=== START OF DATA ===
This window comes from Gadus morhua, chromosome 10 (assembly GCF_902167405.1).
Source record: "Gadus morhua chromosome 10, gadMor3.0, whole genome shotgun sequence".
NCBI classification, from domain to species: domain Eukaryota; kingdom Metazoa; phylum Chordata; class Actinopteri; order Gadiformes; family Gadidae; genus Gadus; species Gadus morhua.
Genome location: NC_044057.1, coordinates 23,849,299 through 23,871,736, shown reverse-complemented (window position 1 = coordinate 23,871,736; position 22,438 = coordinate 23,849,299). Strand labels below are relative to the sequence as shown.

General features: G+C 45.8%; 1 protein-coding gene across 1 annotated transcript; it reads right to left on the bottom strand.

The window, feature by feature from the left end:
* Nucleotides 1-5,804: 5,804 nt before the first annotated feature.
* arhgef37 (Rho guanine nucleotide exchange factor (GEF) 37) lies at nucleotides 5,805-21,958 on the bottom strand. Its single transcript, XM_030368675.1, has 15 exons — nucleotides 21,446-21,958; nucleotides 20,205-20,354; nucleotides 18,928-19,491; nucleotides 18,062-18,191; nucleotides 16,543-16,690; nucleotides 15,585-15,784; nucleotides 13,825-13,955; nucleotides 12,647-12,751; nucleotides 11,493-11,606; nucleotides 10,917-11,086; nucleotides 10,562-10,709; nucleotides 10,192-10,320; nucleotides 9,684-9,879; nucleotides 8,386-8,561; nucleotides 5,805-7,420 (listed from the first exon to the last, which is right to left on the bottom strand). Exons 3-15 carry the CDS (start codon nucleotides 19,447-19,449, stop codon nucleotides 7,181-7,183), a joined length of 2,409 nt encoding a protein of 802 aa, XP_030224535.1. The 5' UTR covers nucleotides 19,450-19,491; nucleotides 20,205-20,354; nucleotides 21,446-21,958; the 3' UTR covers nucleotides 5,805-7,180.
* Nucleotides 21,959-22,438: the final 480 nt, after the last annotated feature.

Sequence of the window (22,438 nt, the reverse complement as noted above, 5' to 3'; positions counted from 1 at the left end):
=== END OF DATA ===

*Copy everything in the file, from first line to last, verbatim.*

This window comes from Gadus morhua, chromosome 10 (assembly GCF_902167405.1).
Source record: "Gadus morhua chromosome 10, gadMor3.0, whole genome shotgun sequence".
NCBI classification, from domain to species: domain Eukaryota; kingdom Metazoa; phylum Chordata; class Actinopteri; order Gadiformes; family Gadidae; genus Gadus; species Gadus morhua.
Genome location: NC_044057.1, coordinates 23,849,299 through 23,871,736, shown reverse-complemented (window position 1 = coordinate 23,871,736; position 22,438 = coordinate 23,849,299). Strand labels below are relative to the sequence as shown.

General features: G+C 45.8%; 1 protein-coding gene across 1 annotated transcript; it reads right to left on the bottom strand.

The window, feature by feature from the left end:
* Nucleotides 1-5,804: 5,804 nt before the first annotated feature.
* arhgef37 (Rho guanine nucleotide exchange factor (GEF) 37) lies at nucleotides 5,805-21,958 on the bottom strand. Its single transcript, XM_030368675.1, has 15 exons — nucleotides 21,446-21,958; nucleotides 20,205-20,354; nucleotides 18,928-19,491; nucleotides 18,062-18,191; nucleotides 16,543-16,690; nucleotides 15,585-15,784; nucleotides 13,825-13,955; nucleotides 12,647-12,751; nucleotides 11,493-11,606; nucleotides 10,917-11,086; nucleotides 10,562-10,709; nucleotides 10,192-10,320; nucleotides 9,684-9,879; nucleotides 8,386-8,561; nucleotides 5,805-7,420 (listed from the first exon to the last, which is right to left on the bottom strand). Exons 3-15 carry the CDS (start codon nucleotides 19,447-19,449, stop codon nucleotides 7,181-7,183), a joined length of 2,409 nt encoding a protein of 802 aa, XP_030224535.1. The 5' UTR covers nucleotides 19,450-19,491; nucleotides 20,205-20,354; nucleotides 21,446-21,958; the 3' UTR covers nucleotides 5,805-7,180.
* Nucleotides 21,959-22,438: the final 480 nt, after the last annotated feature.

Sequence of the window (22,438 nt, the reverse complement as noted above, 5' to 3'; positions counted from 1 at the left end):